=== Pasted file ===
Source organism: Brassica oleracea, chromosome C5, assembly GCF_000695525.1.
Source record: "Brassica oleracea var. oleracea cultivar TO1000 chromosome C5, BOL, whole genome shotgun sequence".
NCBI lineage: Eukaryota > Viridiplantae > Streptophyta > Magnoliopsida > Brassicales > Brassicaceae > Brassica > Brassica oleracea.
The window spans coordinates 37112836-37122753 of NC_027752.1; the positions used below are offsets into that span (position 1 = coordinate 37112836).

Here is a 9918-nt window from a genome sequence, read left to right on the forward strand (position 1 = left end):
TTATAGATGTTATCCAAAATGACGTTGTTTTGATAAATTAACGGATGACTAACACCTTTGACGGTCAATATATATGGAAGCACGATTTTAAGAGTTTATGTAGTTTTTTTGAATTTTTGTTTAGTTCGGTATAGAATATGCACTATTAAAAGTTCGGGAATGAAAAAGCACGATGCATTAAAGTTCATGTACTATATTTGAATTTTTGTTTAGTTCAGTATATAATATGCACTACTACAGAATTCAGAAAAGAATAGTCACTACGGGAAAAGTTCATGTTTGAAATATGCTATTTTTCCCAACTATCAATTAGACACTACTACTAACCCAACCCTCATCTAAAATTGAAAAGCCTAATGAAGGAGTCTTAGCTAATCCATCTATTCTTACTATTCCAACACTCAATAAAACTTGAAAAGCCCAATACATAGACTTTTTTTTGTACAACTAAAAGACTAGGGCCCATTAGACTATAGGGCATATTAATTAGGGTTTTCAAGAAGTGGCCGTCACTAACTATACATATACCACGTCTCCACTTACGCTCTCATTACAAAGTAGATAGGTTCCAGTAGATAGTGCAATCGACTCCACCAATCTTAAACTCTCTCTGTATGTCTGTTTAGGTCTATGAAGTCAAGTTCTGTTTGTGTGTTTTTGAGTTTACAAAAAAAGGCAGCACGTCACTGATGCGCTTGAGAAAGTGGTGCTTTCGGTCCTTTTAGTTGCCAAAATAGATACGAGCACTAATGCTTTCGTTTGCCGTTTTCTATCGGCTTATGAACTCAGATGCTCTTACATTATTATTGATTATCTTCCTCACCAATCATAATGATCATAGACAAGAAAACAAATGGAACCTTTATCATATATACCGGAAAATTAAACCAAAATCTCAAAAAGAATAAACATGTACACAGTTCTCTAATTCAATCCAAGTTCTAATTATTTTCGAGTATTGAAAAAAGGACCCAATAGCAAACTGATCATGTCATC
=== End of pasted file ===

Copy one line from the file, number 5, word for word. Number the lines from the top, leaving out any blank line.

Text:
Here is a 9918-nt window from a genome sequence, read left to right on the forward strand (position 1 = left end):